Good morning! Time for some poetry to start your Monday off right! (Want more? Click here.)
So I was thinking… this is a lesbian website, and we haven’t talked about perhaps the most famous lesbian of all time: Sappho. I mean, the terms “lesbian” and “sapphic” come from her! Basically she’s the original Ellen. (Do you think in thousands of years they will be calling gay women Ellenese? Or Degenerian?)
Besides being the world’s most renowned lady gay, Sappho is also a poet that can take your breath away. Unfortunately, most of her poems survive only in fragments. However, my favorite, and the one I will be sharing with you, remains in tact.
For a lesbian, Sappho’s work is an opportunity to feel a sense of connection with the past, to see someone like ourselves in a history that has worked so hard to cover us up and keep us in hiding. In spite of it all, Sappho’s poems drip with unabashed love and admiration for her female companions, and they have survived the millennia.
I love Sappho for the beautiful simplicity of her rhythms, and her striking ability to capture emotions and put them into words. Her work is without time; the feelings of love and loss that she experienced two thousand years ago are so very much the same emotions many of us feel today. (I mean, this poem is about being in love with a straight girl! You know we’ve all been there.)
But you don’t have to be a lesbian to enjoy Sappho’s work. For after all, isn’t love – the getting of it, the making of it, the losing of it – an emotion that binds us all in the human condition?
All of her works have been translated from the original ancient Greek, so I am offering two translations in order to provide a variety of viewpoints on the poem’s original wording and intent. The first is more modern, translated in 1958; the second is from nearly a half a century earlier, with a classical rhythm and rhyme scheme. Which do you prefer?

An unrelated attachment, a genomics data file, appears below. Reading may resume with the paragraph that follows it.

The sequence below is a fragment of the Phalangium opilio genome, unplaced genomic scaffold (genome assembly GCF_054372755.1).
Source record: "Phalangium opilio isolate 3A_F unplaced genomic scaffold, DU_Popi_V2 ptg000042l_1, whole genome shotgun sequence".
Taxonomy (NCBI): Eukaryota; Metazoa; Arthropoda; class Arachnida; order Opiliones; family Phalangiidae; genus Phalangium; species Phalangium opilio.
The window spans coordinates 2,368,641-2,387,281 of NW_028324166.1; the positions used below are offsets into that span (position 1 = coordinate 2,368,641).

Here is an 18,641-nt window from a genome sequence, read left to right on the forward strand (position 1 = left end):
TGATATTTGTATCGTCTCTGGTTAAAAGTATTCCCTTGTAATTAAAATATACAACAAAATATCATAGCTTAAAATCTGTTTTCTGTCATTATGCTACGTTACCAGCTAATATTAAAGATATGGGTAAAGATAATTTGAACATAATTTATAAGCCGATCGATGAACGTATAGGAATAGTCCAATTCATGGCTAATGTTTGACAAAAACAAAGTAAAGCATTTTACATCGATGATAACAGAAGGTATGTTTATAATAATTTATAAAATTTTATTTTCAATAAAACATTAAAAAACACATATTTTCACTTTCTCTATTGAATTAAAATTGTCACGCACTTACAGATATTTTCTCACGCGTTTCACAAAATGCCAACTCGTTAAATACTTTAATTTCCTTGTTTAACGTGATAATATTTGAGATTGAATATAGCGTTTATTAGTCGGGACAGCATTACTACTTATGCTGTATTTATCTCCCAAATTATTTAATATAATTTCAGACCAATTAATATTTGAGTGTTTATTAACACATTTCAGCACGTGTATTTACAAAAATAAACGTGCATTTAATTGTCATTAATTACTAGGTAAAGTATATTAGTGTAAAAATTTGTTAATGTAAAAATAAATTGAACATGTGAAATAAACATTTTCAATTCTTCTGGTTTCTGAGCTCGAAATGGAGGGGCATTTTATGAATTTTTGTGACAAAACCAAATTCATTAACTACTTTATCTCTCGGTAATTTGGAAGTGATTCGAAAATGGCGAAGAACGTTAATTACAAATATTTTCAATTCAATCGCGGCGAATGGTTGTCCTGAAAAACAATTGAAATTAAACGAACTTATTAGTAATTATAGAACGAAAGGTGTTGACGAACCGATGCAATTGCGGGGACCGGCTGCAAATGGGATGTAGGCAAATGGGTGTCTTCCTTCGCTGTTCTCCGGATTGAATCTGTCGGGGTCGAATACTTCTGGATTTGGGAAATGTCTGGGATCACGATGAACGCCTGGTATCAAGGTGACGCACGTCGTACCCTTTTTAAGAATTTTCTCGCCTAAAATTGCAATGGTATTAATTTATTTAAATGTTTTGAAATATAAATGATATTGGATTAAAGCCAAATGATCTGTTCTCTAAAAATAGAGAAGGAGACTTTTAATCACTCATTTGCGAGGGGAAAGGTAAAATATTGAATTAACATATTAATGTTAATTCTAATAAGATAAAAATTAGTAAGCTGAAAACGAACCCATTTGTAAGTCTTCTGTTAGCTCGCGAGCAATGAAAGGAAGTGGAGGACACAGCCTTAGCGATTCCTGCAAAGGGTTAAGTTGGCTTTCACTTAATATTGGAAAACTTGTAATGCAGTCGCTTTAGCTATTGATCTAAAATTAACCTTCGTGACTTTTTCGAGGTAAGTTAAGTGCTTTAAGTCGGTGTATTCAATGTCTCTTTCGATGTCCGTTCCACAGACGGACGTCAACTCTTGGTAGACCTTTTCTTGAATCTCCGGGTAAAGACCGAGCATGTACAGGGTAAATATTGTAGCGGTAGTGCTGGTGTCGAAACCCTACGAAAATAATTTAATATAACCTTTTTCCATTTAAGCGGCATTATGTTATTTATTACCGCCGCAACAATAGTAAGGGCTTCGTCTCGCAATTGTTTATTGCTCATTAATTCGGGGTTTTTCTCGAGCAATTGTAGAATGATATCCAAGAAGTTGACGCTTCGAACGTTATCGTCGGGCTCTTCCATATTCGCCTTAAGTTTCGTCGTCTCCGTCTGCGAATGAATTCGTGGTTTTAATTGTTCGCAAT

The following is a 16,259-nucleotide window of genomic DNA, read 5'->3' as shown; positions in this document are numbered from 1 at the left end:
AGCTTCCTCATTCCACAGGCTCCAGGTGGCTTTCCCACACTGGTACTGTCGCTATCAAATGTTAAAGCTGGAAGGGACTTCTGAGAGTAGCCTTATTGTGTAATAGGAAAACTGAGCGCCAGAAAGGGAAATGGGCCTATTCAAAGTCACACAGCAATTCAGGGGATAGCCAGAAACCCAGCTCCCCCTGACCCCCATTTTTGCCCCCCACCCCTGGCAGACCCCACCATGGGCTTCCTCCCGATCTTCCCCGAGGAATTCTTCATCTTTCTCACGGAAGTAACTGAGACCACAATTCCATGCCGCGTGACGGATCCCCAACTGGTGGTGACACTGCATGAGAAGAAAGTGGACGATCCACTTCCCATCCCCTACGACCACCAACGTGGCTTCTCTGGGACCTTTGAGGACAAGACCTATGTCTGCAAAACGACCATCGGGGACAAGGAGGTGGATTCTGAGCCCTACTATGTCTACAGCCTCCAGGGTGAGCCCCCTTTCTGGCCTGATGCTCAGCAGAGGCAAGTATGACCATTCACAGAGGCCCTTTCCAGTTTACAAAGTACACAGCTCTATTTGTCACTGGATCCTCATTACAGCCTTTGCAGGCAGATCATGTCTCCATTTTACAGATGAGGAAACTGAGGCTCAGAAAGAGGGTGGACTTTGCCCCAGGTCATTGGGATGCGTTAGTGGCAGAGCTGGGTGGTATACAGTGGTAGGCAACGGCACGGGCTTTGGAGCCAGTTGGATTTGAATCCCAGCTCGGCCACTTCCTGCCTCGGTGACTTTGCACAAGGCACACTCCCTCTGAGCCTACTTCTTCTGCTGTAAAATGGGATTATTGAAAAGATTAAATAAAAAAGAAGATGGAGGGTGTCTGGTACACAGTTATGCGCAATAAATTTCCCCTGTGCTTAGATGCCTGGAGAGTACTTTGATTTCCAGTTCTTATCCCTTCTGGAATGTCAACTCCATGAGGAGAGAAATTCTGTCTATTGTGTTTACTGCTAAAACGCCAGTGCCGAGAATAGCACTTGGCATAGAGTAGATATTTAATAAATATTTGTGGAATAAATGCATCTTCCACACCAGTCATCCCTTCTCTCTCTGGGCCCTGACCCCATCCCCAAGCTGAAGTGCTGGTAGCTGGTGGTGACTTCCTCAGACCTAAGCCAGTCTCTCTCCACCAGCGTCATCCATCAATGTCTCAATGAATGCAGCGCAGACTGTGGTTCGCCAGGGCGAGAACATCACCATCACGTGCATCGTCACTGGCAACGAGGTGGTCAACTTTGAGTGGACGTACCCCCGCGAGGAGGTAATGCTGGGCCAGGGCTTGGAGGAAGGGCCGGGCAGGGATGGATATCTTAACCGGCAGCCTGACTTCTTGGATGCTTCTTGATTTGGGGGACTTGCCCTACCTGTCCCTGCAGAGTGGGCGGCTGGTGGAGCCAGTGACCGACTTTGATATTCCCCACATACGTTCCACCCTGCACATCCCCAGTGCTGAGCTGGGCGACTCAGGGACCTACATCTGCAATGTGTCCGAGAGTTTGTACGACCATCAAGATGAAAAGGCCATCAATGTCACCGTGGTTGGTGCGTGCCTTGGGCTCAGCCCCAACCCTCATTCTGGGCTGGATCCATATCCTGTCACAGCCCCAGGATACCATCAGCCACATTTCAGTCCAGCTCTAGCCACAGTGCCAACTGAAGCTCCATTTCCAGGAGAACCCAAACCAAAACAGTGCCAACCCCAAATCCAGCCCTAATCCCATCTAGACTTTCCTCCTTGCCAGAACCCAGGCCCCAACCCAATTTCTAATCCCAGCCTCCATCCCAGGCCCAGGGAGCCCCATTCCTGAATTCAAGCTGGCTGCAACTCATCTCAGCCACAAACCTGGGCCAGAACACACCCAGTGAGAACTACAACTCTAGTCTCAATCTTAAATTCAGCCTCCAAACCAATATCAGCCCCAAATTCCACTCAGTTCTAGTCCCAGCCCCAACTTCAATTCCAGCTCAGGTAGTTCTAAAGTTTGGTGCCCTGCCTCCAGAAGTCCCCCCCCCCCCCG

He is more than a hero
He is more than a hero
he is a god in my eyes –
the man who is allowed
to sit beside you – he
who listens intimately
to the sweet murmur of
your voice, the enticing
laughter that makes my own
heart beat fast. If I meet
you suddenly, I can’t
speak – my tongue is broken;
a thin flame runs under
my skin; seeing nothing,
hearing only my own ears
drumming, I drip with sweat;
trembling shakes my body
and I turn paler than
dry grass. At such times
death isn’t far from me.
translated by Mary Barnard, 1958
Ode to a Loved One
Blest as the immortal gods is he,
The youth who fondly sits by thee,
And hears and sees thee, all the while,
Softly speak and sweetly smile.
‘Twas this deprived my soul of rest,
And raised such tumults in my breast;
For, while I gazed, in transport tossed,
My breath was gone, my voice was lost;
My bosom glowed; the subtle flame
Ran quick through all my vital frame;
O’er my dim eyes a darkness hung;
My ears with hollow murmurs rung;
In dewy damps my limbs were chilled;
My blood with gently horrors thrilled:
My feeble pulse forgot to play;
I fainted, sunk, and died away.
translated by Ambrose Philips, 1893
What do you think? Answer the poll question and we can see which translation everyone prefers! (I have a preference but I’m not telling!! ;) )
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